Hydrocarbon biofuels

The MIT Tech Review has a story about a new process for turning plant sugars into gasoline, diesel, and jet fuel.

Another interesting aspect of this story that the byproducts of the process can be used to create other industrial chemicals and plastics.  This further reduces independence on fossil based oil products.

The process under development will “employ chemical reactions instead of microbial fermentation. They use catalysts at high temperatures to convert glucose into hydrocarbon biofuels. The process works thousands of times faster than microbes do because of the higher temperatures, so it requires smaller, cheaper reactors, Dumesic says. The catalysts and reformer systems that they use are similar to those used in oil refineries, which would also make the process simpler.”

Simple is good.

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A breakthrough in more efficient solar cells?

It looks it could be.  12 year old William Yuan has a project entitled “A Highly-Efficient 3-Dimensional Nanotube Solar Cell for Visible and UV Light.” 

The kicker here is that his system harnesses UV light as well as visible light. Current solar cells only work off the visible light. 

The trick will be finding a partner who won’t screw him.

The Tesla Sedan

Tesla Motors announced their second model, the Type S. They are following up thier popular roadster model with a sedan.  The Type S is planned to sell for about $60,000. That’s half the price of their current Roadster model.

The Type is also a purely electric car with a projected range of 200 miles on a single charge.

Home brewed fuel

This is a post I made back in June on another one of my blogs.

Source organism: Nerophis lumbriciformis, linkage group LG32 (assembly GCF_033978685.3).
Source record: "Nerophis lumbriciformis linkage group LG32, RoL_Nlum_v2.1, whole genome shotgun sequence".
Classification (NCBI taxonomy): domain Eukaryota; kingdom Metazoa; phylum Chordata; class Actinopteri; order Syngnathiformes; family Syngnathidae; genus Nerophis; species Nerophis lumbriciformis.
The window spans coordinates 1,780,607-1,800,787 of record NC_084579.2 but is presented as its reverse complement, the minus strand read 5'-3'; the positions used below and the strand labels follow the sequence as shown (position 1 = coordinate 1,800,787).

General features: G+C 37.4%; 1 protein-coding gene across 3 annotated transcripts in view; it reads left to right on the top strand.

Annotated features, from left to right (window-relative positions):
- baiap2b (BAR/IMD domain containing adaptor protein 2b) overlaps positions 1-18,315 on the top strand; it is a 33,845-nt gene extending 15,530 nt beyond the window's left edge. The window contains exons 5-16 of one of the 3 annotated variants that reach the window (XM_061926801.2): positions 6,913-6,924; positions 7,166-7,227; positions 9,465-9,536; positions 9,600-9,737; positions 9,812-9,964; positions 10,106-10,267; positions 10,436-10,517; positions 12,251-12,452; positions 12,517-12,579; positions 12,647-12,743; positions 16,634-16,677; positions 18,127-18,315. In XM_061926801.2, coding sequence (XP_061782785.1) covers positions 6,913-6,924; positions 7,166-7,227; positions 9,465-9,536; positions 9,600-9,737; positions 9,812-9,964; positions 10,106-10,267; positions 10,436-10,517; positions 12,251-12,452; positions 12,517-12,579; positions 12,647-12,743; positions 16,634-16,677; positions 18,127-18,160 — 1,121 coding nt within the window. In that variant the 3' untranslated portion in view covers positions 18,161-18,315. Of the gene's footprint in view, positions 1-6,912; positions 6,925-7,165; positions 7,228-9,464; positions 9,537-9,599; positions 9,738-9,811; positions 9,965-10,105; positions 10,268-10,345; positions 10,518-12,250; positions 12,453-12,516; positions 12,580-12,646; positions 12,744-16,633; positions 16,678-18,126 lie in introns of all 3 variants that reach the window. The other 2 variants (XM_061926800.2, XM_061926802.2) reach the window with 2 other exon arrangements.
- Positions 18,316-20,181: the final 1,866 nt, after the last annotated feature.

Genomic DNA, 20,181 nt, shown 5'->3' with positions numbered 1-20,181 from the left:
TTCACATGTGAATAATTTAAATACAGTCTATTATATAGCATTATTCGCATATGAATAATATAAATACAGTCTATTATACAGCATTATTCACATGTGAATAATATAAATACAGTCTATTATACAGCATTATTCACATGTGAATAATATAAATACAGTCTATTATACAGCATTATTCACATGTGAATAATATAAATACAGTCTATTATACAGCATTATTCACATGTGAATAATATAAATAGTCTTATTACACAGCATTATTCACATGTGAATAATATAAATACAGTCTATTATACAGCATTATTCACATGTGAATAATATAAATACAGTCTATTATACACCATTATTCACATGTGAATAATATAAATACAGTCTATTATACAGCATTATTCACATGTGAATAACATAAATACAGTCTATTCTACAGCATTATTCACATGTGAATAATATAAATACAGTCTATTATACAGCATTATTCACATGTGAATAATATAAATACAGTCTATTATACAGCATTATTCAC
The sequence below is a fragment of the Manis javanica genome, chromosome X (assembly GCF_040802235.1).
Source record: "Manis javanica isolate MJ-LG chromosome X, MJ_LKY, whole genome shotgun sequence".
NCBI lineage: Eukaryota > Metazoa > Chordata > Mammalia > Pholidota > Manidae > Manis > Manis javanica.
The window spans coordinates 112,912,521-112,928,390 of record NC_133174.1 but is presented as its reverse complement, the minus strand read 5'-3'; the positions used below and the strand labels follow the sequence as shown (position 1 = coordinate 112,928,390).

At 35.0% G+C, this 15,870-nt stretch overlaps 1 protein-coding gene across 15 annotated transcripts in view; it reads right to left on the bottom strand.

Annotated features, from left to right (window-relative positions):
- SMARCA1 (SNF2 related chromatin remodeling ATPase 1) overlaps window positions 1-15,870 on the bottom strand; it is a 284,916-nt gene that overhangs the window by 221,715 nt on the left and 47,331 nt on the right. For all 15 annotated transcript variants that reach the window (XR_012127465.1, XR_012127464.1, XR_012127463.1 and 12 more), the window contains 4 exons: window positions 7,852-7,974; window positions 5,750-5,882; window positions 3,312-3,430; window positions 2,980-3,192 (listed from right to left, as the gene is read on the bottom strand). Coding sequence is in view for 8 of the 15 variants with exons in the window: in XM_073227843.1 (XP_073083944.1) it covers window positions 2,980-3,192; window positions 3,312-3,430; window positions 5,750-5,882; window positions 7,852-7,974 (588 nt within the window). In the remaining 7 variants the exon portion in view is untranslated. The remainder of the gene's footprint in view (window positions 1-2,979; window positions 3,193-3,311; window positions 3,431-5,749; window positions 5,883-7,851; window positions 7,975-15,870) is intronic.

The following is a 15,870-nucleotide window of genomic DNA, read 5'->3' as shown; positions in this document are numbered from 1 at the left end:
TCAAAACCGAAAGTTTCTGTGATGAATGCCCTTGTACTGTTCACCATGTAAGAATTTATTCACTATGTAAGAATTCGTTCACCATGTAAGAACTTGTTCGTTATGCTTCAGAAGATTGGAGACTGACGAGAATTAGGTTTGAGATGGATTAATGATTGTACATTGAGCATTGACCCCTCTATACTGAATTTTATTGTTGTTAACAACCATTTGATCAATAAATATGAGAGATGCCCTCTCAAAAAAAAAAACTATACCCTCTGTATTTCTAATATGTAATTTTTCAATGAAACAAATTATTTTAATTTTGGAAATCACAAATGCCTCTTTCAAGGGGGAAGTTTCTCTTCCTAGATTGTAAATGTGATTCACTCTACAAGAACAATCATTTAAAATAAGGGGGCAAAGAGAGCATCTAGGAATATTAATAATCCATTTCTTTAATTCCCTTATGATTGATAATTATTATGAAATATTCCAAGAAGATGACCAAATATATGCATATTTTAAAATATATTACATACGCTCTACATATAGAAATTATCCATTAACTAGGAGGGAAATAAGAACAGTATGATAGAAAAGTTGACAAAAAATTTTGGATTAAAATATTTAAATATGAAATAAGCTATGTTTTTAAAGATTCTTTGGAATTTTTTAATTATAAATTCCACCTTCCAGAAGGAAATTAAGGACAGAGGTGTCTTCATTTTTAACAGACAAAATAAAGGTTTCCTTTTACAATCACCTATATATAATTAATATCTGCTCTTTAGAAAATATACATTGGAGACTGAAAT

The Times of London has a story on a California based company that is working on bio-tech produced oil, that should be “carbon negative” to produce. 

These slightly modified industrial yeast cells take in biomass, such as wheat straw or wood chips, and “excrete a substance that is almost pump-ready.”

There are still issues on how this can scale up to industrial levels, but even a lot of small plants can produce fuel to allow a city to run its municipal vehicles (police cars, fire trucks, and other emergency vehicles) without worrying about the rising market price of foreign oil breaking their budget.

Just bringing a few of these plants online should cause the market price to respond in a downward manner. The start of construction of the plants would probably have that effect.

The fact that uses modified yeast lead me to thinking about home brewing. If this process can be made as simple as brewing beer, then home brewing gas can’t be far away. Say that you could brew 20 galleons of gas in your basement a month. That’s a tank of gas. So, imagine if 20 or 30 million car owners bought one less tank of gas a week. Call it 25 million, 20 galleons a pop, so that’s 500 million galleons of gas a month that isn’t be imported or pumped from an area that environmentalists don’t want oil drilling. At the current average pump price of $4.09 a galleon, that over $2 Billion that isn’t going to “Big Oil” or Middle East dictators.

Actually went smoothly this time

I upgraded my rev 1 iPhone to the 2.1 firmware Sunday.  Unlike the last time, this process went smoothly.

Yet another etext reader

Another dedicated etext reader platform is due to join the ranks of the Sony Reader and the Amazon Kindle.

This one, put out by Plastic Logic, it is based on the e-Ink technology that has been out for years.  The drawo of this reader is that is larger (8.5″ x 11″) and more “rugged” than a Kindle or Sony Reader.  No buttons either, it uses a touch screen technology to flip pages.

No word yet on what formats it will support, how etext will be loaded on it or what kind of DRM it will have.

HP Palmtop 200LX

When I speak of PDA tech, I know of what I speak. 🙂 This is a picture of my first PDA. Before that I was a DayPlanner geek. This is actually a nifty bit of technology for the early 1990s. It has a 186 chip and I can get to a DOS prompt with it.